Naming asteroids in honor of Nelson Mandela
Posted by Emily Lakdawalla
2014/02/04 02:13 CST
Topics: citizen science
When Nelson Mandela died on December 5 it occurred to me to check whether there was an asteroid named for him. When I found out there wasn't, I tweeted that someone ought to fix the oversight. At that moment I didn't realize (or, more truthfully, had forgotten) that there was a good reason he hadn't been so honored: one of the rules about asteroid naming is that you can't name asteroids for politicians until 100 years after their deaths. Mandela was a man of many accomplishments beyond politics but as one of my astronomer friends pointed out to me at the time, "I think it'd be hard to avoid 'President of South Africa' in the first line of any citation." Still, Rainer Kresken volunteered an asteroid discovered by him and Matthias Busch, and after discussion with several astronomers we decided to try and see if they'd bend the rules. I wrote a citation and Rainer submitted a naming request to the Minor Planet Center, but it was turned down, which didn't surprise anyone, really, but it was a disappointment.
I thought about what to do. It occurred to me that if we couldn't honor Mandela that way, the next best thing to do would be to ask the question: who else is carrying on his work outside of the political sphere, as activists for racial equality, human rights, and social justice? Mandela was obviously not alone in this work; there must be others, I just don't know their names. Instead of honoring the past leader, we can honor his cause, and raise awareness of those who must continue in his absence. Asteroids can, after all, be named for living people. But it wasn't easy for me to find out who those people were -- there's lots of information online about politicians, but much less about people outside politics. I did some Google searching and found a couple of names, but it was hard going; this is far beyond my area of expertise. And then it was December and the American Geophysical Union meeting and then the holidays and I got busy and dropped it.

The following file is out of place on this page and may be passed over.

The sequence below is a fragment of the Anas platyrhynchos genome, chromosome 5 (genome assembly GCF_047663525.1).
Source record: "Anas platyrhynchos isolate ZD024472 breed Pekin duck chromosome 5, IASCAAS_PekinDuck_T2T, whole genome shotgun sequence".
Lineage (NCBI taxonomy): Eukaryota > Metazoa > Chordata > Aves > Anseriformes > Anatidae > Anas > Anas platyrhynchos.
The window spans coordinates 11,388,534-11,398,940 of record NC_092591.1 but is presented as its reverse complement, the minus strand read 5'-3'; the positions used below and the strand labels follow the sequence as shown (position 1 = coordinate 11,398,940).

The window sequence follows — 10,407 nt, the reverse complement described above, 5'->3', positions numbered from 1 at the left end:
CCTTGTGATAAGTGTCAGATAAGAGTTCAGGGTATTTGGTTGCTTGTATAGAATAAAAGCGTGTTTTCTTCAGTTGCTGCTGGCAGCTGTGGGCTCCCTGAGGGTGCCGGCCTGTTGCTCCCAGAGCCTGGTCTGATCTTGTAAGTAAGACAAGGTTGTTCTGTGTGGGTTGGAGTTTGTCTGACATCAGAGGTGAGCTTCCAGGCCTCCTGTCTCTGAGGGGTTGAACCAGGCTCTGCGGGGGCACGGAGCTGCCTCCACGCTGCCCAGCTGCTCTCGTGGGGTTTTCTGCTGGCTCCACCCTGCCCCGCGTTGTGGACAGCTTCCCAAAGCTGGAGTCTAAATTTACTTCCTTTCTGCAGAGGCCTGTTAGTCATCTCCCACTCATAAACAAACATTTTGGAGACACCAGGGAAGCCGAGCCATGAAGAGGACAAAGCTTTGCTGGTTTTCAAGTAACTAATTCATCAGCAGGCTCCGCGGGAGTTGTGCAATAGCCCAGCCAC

February is Black History Month in the U.S., so my Twitter feed is filling with stories of notable people of color, and that reminded me of the idea again. I thought maybe I could ask the Internet for help, crowdsourcing some suggestions. I also thought I could make things easier by broadening the search a bit. I'd still like to pursue the original idea of honoring Mandela by finding out names of people working in South Africa to improve race relations, fight poverty, and improve public health there. But I thought, while I was doing that, I could invite people to think of others in their own communities who have done, or are doing, work in the same spirit.
This isn't meant to be a contest to name a single asteroid. It's a project to generate a list, hopefully a long list, of names of people who might be deserving of such an honor for their work to promote the dignity, health, and education of people who are born without such privileges. I'll compile and share the list, then Rainer and other interested astronomers who have asteroids to name can draw from that list, if they like. There are thousands and thousands of unnamed asteroids.
I welcome suggestions from any and all comers. If you're interested in asteroid naming rules, here's some info on the subject. And here's the list of already-named asteroids. By the way, there is an asteroid named for Martin Luther King (2305 King), but I just realized that although there is an asteroid named Parks, it is not named for Rosa Parks, and I can't find anything in the solar system that's been named for her. Today would have been her 101st birthday. I think I'll put her on the list. But that's an easy name; I want to hear about the people I don't know, who are carrying her spirit forward today.
You can suggest names in comments on this blog post, or by sending me an email, or by tweeting a suggestion at me. I need the person's name (and PLEASE check that your spelling of the name is correct), and a short description or a link to further information about them -- a website, a newspaper article, something that establishes who they are and what they do (or did), to help in the writing of a proper citation. Who should be honored in the sky for their work to try to make this world a little better for everyone? I'll set an arbitrary goal of the end of February to generate this list, but there's no reason it couldn't be added to, later.
Other related posts:
Or read more blog entries about: citizen science